If more and more content that people want to consume is produced by OTT distributors, then the ability of Canadian media companies to get licences for in-demand shows becomes far more difficult and will cut them out of the supply chain. Bell currently has licences for HBO and Showtime, two popular US content producers, but both have their own small OTT services, HBOgo and Showtime Anytime. The first is currently available in Canada with a licence through the Movie Network (a subsidiary of Bell), the second is currently only accessible in the US. If the big OTT’s gamble on content creation pays off, these content creators may try to grow their own OTT presence globally rather than keep selling licences.
While it is clear that Canadian distributors need to focus on content creation, it is also important that this content be marketable outside Canada. The federal government has affirmed a commitment to move from “focusing on growing the domestic market” to “capturing a greater share of global markets” in a recently commissioned Heritage Canada consultation report titled “Canadian Culture in a Digital World”. Heritage Minister Mélanie Joly told the Globe and Mail in 2016 that the biggest challenge for content producers is “finding better ways to export the material on digital platforms around the world”. The article noted such a review of CanCon rules is a major upheaval not seen in 25 years.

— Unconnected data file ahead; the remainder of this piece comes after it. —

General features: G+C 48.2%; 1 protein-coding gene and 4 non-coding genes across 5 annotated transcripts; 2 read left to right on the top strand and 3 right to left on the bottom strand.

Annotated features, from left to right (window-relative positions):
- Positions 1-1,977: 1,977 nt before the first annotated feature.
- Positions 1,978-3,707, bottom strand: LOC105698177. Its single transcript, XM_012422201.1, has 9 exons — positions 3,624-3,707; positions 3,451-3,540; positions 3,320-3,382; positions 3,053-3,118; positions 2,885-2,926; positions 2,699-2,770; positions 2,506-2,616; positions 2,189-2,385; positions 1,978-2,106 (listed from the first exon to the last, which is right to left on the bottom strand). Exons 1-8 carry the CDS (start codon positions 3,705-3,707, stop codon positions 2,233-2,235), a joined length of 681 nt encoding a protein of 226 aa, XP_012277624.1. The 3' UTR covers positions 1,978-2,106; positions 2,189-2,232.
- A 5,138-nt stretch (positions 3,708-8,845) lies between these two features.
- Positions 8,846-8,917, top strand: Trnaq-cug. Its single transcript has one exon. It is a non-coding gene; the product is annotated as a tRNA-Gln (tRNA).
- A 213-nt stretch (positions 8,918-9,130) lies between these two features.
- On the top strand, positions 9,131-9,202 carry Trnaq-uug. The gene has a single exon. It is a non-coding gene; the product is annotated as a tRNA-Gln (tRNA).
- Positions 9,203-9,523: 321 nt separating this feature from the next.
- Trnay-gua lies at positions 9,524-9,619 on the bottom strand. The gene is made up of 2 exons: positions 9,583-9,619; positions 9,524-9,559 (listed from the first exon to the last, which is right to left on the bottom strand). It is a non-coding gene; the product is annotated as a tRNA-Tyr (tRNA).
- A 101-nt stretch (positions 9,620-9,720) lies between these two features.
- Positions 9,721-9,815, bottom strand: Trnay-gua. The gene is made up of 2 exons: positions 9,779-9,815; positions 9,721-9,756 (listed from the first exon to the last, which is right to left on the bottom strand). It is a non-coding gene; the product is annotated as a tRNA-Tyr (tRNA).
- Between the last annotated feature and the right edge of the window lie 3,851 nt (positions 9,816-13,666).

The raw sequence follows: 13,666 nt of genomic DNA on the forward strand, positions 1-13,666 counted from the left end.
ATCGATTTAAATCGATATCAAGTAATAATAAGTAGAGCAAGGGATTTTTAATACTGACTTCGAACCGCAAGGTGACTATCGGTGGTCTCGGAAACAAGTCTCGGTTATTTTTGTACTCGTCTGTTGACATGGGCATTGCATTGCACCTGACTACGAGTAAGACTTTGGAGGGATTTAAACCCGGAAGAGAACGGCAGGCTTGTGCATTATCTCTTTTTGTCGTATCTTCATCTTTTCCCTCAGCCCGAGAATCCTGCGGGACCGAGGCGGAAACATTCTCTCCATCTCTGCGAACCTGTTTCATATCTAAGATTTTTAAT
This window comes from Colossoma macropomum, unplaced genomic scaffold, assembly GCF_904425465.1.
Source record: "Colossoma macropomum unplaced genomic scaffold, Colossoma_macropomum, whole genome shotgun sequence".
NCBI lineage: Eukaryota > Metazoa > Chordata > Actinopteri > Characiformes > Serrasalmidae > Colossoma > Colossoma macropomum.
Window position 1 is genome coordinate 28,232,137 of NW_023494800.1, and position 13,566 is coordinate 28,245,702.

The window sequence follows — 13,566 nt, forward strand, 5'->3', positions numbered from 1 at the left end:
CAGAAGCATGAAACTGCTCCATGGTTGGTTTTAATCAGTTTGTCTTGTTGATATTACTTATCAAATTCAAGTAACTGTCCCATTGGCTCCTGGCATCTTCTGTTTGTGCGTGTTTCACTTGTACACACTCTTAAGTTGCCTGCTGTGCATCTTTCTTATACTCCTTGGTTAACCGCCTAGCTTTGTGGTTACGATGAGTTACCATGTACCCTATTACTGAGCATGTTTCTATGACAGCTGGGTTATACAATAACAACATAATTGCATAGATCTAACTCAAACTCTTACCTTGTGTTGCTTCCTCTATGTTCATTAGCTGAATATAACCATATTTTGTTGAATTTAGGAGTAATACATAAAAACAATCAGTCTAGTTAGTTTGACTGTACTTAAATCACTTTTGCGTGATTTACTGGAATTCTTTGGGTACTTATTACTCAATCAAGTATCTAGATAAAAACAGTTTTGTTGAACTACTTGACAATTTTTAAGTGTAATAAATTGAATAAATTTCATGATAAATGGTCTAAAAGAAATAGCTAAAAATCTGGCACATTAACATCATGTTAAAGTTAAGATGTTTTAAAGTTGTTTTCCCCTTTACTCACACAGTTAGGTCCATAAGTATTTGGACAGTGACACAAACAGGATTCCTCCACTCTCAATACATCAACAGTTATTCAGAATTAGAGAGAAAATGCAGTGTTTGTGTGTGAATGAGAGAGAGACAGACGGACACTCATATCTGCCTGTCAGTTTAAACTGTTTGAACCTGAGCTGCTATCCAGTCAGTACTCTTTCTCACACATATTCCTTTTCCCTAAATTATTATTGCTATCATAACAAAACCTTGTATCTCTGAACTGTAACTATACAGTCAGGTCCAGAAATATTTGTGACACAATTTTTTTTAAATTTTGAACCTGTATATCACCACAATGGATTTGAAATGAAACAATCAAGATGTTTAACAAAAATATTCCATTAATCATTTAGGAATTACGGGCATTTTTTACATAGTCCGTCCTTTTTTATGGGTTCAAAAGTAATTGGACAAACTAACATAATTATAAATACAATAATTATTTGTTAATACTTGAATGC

The move to global OTT services signals an increase in demand for high-quality content and a reduction in the barriers to distributing content to other markets. Canada is well positioned to profit from this change, if it allows it creators and distributors the freedom to create shows that are compelling to global audience, not just a Canadian one.
Roger Angus is an IPilogue Editor and a JD Candidate at Osgoode Hall Law School.
This is an interesting overview, but it erroneously attributes content creation to the distributors and ignores the fundamental problems facing content creation in Canada: unequal bargaining power between independent producers and a funding system that privileges the Canadian broadcasting industry.
Independent producers create Canadian content. The broadcaster/telco/distributor/ISP is merely a conduit for that content that provides license fees that trigger funds and tax credits. Canadian producers could use Netflix or any of these international services if the funding system allowed for licensing fees from Netflix and Amazon to trigger funding.